if (PORTD.B4 == 1 && PORTD.B5 == 0)
uart1_write('L');
else if (PORTD.B4 == 0 && PORTD.B5 == 1)
uart1_write('M');
else
uart1_write('N');
29

if (PORTD.B6 == 1 && PORTD.B7 == 0)
uart1_write('O');
else if (PORTC.B6 == 0 && PORTC.B7 == 1)
uart1_write('W');
else
uart1_write('Q');
}
}

5.3 Synapse receiver/transmitter Program
otherNodeAddr = "\x04\x3E\xC3" # <= put the address of the PCs USB-attached node
here

@setHook(HOOK_STARTUP)

Def startupEvent ():
InitUart (1, 9600) # <= put your desired baud rate here!
FlowControl (1, False) # <= set flow control to True or False as needed
CrossConnect (DS_UART1, DS_TRANSPARENT)
UcastSerial (otherNodeAddr)





30

CHAPTER 6
PROBLEMS AND SOLUTIONS

Many problems have faced us during the design and implementation of the
inspection robot:
The video transmission was the most important and challenging problem in the
project. Since video transmission needs a high speed processor, relatively large
RAM size, and a much larger bit rate for wireless transmission, we had no
solution other than implementing a USB webcam on the raspberry pi which has
these specifications.
The size of the robot was one of the greatest challenges during the design of our
project. Because the purpose of the robot is inspection, it should have a small
size in order to not be easily noticed and for easier movement.
Power was another major problem in the design of the robot. Least power
consumption motors, drives, and electronics parts were used to maintain power.
Descending the crane (the longest part of the arm) was a big problem since the
power needed to lift the crane is much more than the power needed to descend
it. We use PWM to manage (reduce) the power given to the motor of the crane
while falling down.
Stabilizing the crane was another major problem during the implementation of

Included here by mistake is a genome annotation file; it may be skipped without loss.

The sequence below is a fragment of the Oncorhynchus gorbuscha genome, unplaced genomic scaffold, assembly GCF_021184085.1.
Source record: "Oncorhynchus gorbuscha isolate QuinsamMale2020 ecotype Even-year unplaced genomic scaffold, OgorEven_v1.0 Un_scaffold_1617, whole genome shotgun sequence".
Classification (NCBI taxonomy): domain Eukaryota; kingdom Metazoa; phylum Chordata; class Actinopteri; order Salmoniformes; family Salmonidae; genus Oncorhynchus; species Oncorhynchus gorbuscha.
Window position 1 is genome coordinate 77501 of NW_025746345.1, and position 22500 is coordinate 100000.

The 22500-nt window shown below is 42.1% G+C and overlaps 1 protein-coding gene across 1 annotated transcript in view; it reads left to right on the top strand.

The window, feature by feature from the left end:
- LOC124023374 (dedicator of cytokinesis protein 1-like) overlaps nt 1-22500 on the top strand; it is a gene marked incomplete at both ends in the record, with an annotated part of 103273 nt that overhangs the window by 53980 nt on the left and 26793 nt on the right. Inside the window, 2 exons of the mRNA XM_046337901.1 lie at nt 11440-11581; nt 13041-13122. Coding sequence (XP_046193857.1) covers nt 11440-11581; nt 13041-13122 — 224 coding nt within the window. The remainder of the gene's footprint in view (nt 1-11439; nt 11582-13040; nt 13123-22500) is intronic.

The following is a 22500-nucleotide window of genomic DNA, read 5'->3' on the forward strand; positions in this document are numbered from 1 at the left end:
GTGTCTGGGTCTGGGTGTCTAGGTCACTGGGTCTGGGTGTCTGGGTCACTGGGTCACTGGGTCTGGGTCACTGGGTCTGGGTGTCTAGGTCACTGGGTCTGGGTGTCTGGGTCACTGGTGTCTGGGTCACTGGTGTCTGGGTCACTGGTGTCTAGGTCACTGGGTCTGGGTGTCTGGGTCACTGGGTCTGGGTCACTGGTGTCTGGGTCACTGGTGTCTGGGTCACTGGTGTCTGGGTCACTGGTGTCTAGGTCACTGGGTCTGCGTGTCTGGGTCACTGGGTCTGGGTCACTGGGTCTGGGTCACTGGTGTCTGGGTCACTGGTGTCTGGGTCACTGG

the robot. First, stepper motors were used to for the rotor and the wrist. But the
problem with the stepper motor is that it cannot hold the initial load loaded to it
when it is in the standby mode. Geared DC motors were used instead to fix this
problem.
A problem which we have been struggling with from the beginning of the
semester is the wireless control. The available cheap RF modules had 2 major
problems. One was with the repeatability of the correct data transmitted or
31

received, and the second was in the range of transmission. Synapse RF engines
were used to overcome this problem.































32

CHAPTER 7
COSTS AND EXPENSES
Item
Price Number Subtotal
PIC16F877A 4$ 2 8$
Track and motors 20$ 1 20$
Geared DC motors 10$ 3 30$
Stepper motors 5$ 2 10$
Stepper driver circuit 2.5$ 2 5$
H-bridge 3$ 3 9$
Synapse RF Engine 35$ 2 70$
Synapse programmer 30$ 1 30$
Raspberry pi 60$ 1 60$
USB Camera 15$ 1 15$
Wireless adapter 10$ 1 10$
Voltage regulator 0.5$ 3 1.5$
Oscillators (crystals) 1$ 2 2$
12V Power supply 15$ 1 15$
9V power supply 1.5$ 1 1.5$
PS2 joystick 10$ 1 10$
Others* 15$ 1 15$
Total 302$
Table 2: costs
*Others: include small electronics parts, glue, metallic bars, connectors, and others







33

CHAPTER 8
CONCLUSION AND SKILLS LEARNED

Building this robot had a significant effect in improving the technical engineering
skills which completed the theoretical knowledge about the field of inspection, and the
most valuable achievement was the team work and cooperating to complete all the duties
and to make sure that the parts are well assembled are properly functioning without any
problems.
Mechatronics is a major that presents innovative concepts in designing and creating
products that are enhanced and intelligent artifacts. Our main point of our project is that
starting from a small idea to protect civilians and military members ended with a well
designed handmade inspection robot that would overcome many hard conditions and
successfully fulfill all desired goals in the field of inspection.
This BS project has helped the members of the group to understand the integration
between subsystems and dealing with Microcontroller-programming problems and studying
of the mechanism of stepper and DC motors and combining their mechanisms in order to
accomplish the studied analyses with stresses and factors of safety and degrees of freedom.
After all, engineering is the technique and the skill that enabled us to improve our
way of thinking and moving from a scratching theoretical point of view to a designed and
assembled prototype that is ready to accomplish all duties. In college I read what they told
me and was much the better for it." John Updike, Esquire, 2008



34

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inspect-lines-while-hanging-from-above
[4] (n.d.). Retrieved from